Today’s Solutions: June 29, 2022

Because Asprella cone snails reside at such great depths, scientists have not thoroughly studied them. Now we know, though, that these creatures have an impressive hunting strategery where they use their venom to stun and disorient fish. Then they feast upon the unfortunate fish, like a gory scene in a horror movie.

This compound can lead to lethal consequences for their prey, but a new study published in Science Advances explains how Asprella cone snails’ venom can be extremely helpful for humans.

How does venom help humans?

The research group found that the venom is packed with a large variety of chemicals. Through its analysis, the team found a component called Consomatin Ro1 which has a very similar structure to the hormone somatostatin. Somatostatin is produced by many human tissues and is a key player in decreasing other hormone levels in the body. When this process becomes off-balance, a number of diseases can occur.

The researchers investigating the venom found that Consomatin Ro1 can selectively act on two out of five human somatostatin receptors that trigger hormonal control and pain inhibition. Insulin-like molecules were also found in the concoction of venomous chemicals, a discovery by the same group whom we have previously reported on.

The abundance of chemicals in the venom, and their positive effects on the human body, means it could be adapted and used as a pharmaceutical. Potentially being able to treat numerous diseases, including chronic pain, diabetes, inflammatory conditions, mood disorders, digestion problems, and more.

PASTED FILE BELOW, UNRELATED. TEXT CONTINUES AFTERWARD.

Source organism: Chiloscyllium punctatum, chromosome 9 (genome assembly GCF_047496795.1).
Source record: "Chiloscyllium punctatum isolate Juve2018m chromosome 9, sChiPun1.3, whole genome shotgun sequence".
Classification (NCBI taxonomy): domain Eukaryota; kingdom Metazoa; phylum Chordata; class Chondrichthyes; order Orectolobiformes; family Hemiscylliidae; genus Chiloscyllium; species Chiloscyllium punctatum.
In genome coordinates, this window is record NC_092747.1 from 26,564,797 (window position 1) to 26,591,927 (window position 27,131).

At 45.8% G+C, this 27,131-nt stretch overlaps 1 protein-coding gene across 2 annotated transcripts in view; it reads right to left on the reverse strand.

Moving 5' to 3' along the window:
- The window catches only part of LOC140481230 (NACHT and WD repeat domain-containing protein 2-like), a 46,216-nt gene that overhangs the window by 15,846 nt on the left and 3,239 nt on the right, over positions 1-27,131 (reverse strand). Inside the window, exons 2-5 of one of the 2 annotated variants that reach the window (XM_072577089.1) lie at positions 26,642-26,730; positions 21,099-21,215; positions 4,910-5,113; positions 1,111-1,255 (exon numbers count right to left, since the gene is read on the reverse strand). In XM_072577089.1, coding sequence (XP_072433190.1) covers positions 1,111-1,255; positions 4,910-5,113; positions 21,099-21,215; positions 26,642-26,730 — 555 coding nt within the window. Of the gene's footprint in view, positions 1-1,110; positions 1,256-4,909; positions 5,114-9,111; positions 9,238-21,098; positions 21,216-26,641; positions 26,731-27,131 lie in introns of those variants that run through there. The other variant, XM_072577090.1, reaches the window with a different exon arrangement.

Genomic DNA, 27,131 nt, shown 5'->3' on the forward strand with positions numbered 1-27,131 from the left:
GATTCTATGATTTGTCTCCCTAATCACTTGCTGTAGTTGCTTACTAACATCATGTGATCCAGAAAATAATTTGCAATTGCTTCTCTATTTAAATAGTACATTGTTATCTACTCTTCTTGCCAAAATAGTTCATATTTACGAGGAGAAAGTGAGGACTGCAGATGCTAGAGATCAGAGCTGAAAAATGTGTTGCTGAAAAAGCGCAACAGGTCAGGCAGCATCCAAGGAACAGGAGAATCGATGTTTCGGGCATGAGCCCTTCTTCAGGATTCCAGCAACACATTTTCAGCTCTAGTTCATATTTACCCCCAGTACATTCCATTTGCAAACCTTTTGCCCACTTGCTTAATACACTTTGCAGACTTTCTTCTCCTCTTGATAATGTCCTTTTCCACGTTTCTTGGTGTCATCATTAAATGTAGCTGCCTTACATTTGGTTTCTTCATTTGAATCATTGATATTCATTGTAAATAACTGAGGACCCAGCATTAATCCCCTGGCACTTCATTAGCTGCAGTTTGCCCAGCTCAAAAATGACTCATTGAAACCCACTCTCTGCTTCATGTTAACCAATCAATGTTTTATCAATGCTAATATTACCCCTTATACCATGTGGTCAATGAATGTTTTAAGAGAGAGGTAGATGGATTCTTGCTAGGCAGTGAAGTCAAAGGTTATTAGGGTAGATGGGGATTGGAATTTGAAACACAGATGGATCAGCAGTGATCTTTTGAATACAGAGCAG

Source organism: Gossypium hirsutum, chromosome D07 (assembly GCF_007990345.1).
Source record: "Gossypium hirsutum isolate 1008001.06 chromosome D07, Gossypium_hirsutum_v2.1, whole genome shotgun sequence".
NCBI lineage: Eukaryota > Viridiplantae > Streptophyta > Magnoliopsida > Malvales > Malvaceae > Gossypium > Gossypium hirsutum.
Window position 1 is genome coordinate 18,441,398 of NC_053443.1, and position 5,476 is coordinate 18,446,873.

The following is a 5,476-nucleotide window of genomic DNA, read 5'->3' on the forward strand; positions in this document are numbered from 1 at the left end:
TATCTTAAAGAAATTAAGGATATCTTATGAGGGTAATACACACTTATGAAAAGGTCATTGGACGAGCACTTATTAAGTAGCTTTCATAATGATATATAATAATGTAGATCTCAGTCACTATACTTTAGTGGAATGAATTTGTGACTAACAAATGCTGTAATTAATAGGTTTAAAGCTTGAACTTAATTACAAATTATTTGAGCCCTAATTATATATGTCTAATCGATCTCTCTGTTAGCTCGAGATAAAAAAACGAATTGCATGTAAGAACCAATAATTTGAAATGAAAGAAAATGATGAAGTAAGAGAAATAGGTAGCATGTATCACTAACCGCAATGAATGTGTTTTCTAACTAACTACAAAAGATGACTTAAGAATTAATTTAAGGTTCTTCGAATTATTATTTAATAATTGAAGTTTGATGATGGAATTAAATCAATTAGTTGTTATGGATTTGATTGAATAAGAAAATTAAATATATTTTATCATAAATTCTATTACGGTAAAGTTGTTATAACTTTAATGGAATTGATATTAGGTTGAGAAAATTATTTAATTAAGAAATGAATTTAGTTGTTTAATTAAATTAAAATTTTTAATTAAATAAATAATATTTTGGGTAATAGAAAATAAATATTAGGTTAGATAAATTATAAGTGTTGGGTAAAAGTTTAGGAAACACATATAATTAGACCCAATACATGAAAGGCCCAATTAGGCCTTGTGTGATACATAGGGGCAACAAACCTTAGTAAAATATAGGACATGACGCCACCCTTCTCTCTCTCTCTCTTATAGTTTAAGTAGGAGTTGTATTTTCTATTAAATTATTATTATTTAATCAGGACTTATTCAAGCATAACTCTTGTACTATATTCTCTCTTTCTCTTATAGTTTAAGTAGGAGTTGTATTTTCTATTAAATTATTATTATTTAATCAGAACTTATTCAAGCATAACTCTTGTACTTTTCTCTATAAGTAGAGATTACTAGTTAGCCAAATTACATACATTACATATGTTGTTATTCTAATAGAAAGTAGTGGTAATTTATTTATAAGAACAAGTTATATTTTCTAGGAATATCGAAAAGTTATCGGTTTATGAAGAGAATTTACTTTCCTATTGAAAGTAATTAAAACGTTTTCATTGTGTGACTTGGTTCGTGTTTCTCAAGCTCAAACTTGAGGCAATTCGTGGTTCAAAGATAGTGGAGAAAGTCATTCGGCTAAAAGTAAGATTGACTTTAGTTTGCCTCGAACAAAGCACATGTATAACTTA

Testing of the drug revealed it to be small, stable, and efficient at reaching its target. Helena Safavi-Hemami, who worked on the study, says Consomatin Ro1 is structured “as if it was designed by drug makers.”

There are many instances of animal venom actually turning out to be beneficial to humans. We’ve previously reported on how spider venom could repair damage from heart attacks, an ingredient in snake venom that makes a life-saving super glue, and how tarantula venom could create painkillers without risk of addiction. The scientists that worked on this cone snail research believe that we have much to gain in medicine by studying venom further.

What’s next?

Consomatin Ro1 has great potential to treat human illness, although there are already analogs of somatostatin on the market. The team needs to test out their new find against these existing pharmaceuticals, but they remain optimistic. There are more than 1,000 species of cone snails in the ocean, many of which produce somatostatin. If their current version is less effective, they have pretty high chances of finding an alternative that could work better.

There are still many compounds in the venom to extract and explore. “Cone snail venom is like a natural library of compounds,” adds Iris Bea Ramiro of the University of Copenhagen. “It is just a matter of finding what is in that library.”

The team also wants to conduct further experiments to test the compounds potentially anti-inflammatory and pain-relieving properties. So far, studies in mice have shown that Consomatin Ro1 has the same efficiency in blocking pain as morphine.

Source study: Science Advances Somatostatin venom analogs evolved by fish-hunting cone snails: From prey capture behavior to identifying drug leads

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